Vol.XIV No.VII Pg.6
September 1977

The Bible In The School

Robert F. Turner

From Memoirs of A. Campbell, by Robert Richardson (V. 2, p. 465-f), we give this background for secular schools operated by brethren. Without agreeing with Campbell's conclusion, we would like to invite an objective look at his thoughts, in his times and circumstances.

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It was at the period of the French Revolution, and on the evening of the day when the destruction of the Bastille had filled the palace with terror and the Assembly with surprise, that (Prince) Talleyrand was appointed one of eight members to draft a constitution. It was at this singular junction in human affairs, when popular frenzy, ns it were with volcanic power, upturned the very foundations of society, and amidst frightful desolations threw up from the depths of human nature many precious gems of original and unrecognized political and social truth, that the Constituent Assembly, considering that the best means of giving stability to its reforms was to cultivate the understanding of the people, committed to Talleyrand the most extraordinary task ever undertaken by an individual in charging him to produce a plan of public instruction which should prepare the coming generations for the lofty destiny supposed to await them.

Previously, education had been entirely in the hands of the clergy, but the author, breaking away at once from all conventionalities, established usages and narrow systems, proceeded boldly to consider the whole subject of education in its origin, its object, its organization and its methods. The subject was thus treated for the first time, with an immediate view to national ends. Education was contemplated as required not only for all ages, but as addressed to the understanding, the powers of which were to be developed; to the soul, whose moral instincts were to be awakened; and to the body, whose activities and strength were to be improved.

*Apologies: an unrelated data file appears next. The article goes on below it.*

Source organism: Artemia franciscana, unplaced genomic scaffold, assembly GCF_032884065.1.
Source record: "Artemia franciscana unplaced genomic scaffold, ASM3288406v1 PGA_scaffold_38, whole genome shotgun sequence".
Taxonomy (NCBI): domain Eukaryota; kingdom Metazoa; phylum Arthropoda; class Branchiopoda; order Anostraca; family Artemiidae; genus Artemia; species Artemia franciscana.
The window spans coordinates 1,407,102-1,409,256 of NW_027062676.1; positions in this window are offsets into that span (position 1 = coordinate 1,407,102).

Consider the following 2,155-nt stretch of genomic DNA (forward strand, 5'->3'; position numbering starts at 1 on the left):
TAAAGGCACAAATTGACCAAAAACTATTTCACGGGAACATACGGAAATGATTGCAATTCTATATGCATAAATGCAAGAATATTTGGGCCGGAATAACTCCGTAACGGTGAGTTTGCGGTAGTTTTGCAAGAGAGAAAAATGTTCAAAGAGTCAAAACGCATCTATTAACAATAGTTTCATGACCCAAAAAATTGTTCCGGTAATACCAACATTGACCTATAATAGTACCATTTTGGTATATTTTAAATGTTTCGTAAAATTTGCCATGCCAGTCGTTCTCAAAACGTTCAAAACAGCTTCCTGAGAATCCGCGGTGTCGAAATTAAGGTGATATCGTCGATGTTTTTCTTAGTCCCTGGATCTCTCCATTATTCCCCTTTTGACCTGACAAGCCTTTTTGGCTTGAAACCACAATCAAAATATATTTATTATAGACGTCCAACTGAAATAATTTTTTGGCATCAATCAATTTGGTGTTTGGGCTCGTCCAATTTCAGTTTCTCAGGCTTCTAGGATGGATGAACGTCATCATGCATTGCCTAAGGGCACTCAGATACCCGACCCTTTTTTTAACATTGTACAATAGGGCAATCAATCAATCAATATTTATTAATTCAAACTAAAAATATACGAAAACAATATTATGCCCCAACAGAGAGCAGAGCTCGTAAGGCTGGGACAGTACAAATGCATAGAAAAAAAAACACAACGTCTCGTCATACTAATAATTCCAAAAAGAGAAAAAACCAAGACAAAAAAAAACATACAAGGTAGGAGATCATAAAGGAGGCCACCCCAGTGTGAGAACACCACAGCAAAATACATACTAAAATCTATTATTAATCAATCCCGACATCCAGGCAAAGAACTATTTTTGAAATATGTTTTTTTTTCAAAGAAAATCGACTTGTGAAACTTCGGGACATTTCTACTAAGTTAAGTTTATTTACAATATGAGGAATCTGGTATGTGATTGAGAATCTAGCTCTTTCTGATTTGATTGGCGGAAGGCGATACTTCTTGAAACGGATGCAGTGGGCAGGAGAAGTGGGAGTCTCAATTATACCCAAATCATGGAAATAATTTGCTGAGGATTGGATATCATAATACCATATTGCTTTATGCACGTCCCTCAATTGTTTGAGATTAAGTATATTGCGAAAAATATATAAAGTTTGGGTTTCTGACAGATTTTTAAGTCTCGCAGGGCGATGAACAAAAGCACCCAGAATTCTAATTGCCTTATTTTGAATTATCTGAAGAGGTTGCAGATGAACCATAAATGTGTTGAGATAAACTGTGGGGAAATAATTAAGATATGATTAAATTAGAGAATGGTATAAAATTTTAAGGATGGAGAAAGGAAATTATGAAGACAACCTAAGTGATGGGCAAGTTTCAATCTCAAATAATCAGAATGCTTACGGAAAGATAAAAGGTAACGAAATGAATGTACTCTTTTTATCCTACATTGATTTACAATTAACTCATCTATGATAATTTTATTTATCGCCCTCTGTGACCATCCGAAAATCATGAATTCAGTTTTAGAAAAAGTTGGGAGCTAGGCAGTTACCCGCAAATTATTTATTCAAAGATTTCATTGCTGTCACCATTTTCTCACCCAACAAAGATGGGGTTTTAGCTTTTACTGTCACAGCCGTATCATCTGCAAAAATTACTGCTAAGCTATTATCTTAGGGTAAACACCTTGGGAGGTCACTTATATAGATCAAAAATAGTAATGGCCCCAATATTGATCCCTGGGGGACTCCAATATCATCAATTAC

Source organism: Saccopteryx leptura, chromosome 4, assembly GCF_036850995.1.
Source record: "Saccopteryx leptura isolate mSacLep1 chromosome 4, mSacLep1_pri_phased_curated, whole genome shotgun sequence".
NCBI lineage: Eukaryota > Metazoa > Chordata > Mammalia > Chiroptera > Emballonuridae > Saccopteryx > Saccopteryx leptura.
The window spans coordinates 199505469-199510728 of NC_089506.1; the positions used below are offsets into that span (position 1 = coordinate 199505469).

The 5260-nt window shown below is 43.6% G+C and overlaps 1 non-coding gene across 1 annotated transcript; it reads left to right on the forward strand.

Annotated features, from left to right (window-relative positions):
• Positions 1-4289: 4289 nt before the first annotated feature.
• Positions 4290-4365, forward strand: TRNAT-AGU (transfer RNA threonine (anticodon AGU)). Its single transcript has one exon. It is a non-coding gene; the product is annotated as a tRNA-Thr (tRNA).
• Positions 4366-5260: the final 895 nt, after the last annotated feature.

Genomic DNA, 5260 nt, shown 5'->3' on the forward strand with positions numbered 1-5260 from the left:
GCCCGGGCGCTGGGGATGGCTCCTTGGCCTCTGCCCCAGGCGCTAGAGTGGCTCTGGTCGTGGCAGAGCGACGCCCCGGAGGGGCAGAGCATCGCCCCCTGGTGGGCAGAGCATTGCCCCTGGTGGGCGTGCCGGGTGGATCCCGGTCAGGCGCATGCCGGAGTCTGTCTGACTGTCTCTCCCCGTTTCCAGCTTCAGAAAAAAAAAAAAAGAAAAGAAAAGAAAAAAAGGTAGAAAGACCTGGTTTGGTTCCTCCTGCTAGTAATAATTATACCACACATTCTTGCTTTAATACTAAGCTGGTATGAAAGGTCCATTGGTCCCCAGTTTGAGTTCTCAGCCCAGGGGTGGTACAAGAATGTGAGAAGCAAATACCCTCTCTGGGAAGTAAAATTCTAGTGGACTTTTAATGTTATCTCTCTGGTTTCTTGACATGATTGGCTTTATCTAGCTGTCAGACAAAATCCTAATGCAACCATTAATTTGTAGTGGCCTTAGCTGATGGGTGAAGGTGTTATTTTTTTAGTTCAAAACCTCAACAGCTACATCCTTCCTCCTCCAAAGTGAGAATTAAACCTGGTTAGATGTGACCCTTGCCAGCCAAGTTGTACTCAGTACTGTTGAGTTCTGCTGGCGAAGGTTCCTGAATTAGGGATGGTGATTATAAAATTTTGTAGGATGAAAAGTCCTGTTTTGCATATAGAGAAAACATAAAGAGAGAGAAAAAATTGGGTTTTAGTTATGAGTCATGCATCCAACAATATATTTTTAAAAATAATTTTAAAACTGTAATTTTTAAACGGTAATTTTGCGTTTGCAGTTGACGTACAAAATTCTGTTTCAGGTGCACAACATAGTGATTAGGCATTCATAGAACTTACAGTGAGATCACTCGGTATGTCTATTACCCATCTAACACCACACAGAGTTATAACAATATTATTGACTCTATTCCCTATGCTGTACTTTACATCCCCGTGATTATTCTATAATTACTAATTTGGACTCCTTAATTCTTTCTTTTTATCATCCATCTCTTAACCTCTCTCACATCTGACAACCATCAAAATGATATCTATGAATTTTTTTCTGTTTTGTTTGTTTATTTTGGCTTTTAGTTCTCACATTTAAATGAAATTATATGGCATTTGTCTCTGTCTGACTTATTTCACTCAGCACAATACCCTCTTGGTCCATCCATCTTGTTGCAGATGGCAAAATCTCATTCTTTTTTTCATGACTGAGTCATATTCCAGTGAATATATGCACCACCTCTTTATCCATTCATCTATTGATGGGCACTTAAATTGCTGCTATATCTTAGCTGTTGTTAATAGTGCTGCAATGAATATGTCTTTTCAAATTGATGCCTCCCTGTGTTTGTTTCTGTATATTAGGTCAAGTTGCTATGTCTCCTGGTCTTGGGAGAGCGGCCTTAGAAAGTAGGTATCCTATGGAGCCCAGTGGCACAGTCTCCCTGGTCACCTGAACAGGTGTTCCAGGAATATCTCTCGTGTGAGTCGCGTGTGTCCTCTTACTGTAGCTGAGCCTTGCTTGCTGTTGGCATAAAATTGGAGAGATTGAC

This magnificent scheme, which embraced the development of man's physical, intellectual and moral nature, and which even gave to moral culture a special prominence with a view to render all goad and useful citizens, was, nevertheless, strikingly defective in assigning to moral principle no other origin than the understanding and no other sanction than more utility. According to the spirit of the times, morality was based entirely on temporal motives, and no reference to any religious sentiment was admitted.

The system projected by Mr. Campbell, who depended entirely upon the resources of his own capacious mind and enlarged experience and observation, presented the same great objects and the same comprehensive classification, but it differed radically from all preceding measures in making the Bible the basis of all moral culture. (Emphasis mine, rft)


Quotation continued next month. We see here the "social gospel" aspect of the French plan; and as Campbell connected church and school, we must charge him with the same error. But note his intended use of the Bible.